Jaan Roose balances on a 1.9cm slackline in Italy as he attempts to cross the Messina Strait
© Matteo Mocellin/Red Bull Content Pool

Slackline spectacle: Roose's stunning 3.6km walk across Messina Strait

The phenomenal Estonian slackliner traversed over 3,600m on a thin slackline from the Italian mainland to Sicily, with the final metres becoming especially intense.
Written by Agnes Aneboda
4 min readPublished on
Daring adventurer Jaan Roose set out to conquer what nobody had done before: walking the Messina Strait, a body of water that runs between the island of Sicily and mainland Italy, on a 1.9cm thin slackline. For the feat, the 32-year-old Estonian had to cover over 3,640m. On his way, he surpassed the previous longest slackline walk of 2,710m - but fell short of achieving a new world record, as he fell just a few metres out from the finish line.
Re-watch the jaw-dropping action on Red Bull TV:

Jaan Roose crosses Messina Strait on a slackline

Jaan Roose makes history as he becomes the first to walk the Messina Strait on a 1,9cm slackline.

For three hours Jaan Roose put on an awe-inspiring show of skill, focus, and balance, pulling off an unprecedented feat. He started in Santa Trada, Calabria, and ended in Torre Faro, Sicily, making this crossing an epic adventure. The massive distance, tricky weather, and environmental hurdles added to the challenge.

Why did Jaan Roose pick the Messina Strait?

Jaan Roose walks the Messina Strait on a 1.9cm slackline as the first man in history

View of the Messina Strait

© Andrea Zaffaroni / Red Bull Content Pool

The Messina Strait is a narrow channel on the Mediterranean Sea, dividing Italy's Calabria region from the island of Sicily. For centuries, the notion of traversing this strait seemed as mythical as the legends described in Homer's work The Odyssey, where sea monsters created dangerous whirlpools in these waters.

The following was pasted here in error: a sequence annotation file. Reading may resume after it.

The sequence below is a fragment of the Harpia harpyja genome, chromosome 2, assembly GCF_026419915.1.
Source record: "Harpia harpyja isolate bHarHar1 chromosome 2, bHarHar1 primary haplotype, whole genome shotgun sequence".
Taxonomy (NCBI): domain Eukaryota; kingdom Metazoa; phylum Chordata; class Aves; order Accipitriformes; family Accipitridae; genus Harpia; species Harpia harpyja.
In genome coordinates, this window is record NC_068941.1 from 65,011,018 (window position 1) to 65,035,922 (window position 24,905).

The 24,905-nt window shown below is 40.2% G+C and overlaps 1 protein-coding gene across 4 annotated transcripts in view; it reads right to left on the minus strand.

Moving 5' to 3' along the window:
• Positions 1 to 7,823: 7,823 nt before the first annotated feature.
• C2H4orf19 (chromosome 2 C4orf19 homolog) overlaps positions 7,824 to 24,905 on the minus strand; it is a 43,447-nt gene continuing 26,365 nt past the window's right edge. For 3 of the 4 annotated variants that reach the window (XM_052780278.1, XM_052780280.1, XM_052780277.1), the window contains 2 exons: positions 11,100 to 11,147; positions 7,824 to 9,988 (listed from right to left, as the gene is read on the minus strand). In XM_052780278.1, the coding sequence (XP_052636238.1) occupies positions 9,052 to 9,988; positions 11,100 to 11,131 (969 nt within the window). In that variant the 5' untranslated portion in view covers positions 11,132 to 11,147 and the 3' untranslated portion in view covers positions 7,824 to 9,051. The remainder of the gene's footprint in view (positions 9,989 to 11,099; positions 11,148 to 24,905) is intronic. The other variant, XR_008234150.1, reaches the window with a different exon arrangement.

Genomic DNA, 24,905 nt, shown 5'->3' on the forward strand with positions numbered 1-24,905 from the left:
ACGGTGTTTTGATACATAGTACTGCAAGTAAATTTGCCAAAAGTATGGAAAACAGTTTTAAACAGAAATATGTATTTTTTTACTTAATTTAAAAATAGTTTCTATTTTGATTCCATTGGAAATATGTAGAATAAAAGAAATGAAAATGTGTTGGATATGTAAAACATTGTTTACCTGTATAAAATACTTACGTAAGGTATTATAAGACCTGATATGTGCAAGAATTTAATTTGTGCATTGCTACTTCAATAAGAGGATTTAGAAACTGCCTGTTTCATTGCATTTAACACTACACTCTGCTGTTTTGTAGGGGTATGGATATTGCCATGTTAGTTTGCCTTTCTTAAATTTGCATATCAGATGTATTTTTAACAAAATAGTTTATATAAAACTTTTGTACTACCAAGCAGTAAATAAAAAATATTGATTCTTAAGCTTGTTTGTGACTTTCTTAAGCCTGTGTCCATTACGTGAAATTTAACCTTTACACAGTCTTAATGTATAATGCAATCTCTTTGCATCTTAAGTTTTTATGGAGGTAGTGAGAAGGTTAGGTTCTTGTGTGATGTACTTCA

However, Roose aimed to turn this dream into reality by slacklining between two iconic steel structures, the Pylons of Messina, on the longest slackline in history. “The strait possesses historical and cultural significance going back thousands of years," Roose explained. "Combined with variable weather conditions and strong marine currents, it offered a unique and meaningful opportunity to push the limits of slacklining.”

How was the slackline set up?

Jaan Roose's slackline was spanned between two old power pylons at the Messina Strait

The slackline was spanned between two old power pylons

© Matteo Mocellin / Red Bull Content Pool

The slackline was strung between old power line pylons with varying heights, demanding spot-on precision. An eight-person team, including Roose, set it up with meticulous care. The process involved a helicopter carrying a pilot rope to guide the slackline into place, marking the longest in history.
The line was then tensioned using a custom-built winch system.
On the day of the crossing, Roose started by climbing a 265-meter tower on the Italian mainland. He then began his journey on the slackline, initially descending until he reached the lowest point, which was a challenging 100 meters above the water. In the final stage, Roose ascended 130 meters to reach the endpoint on Sicily’s Torre Faro tower.

Why did the world record not count?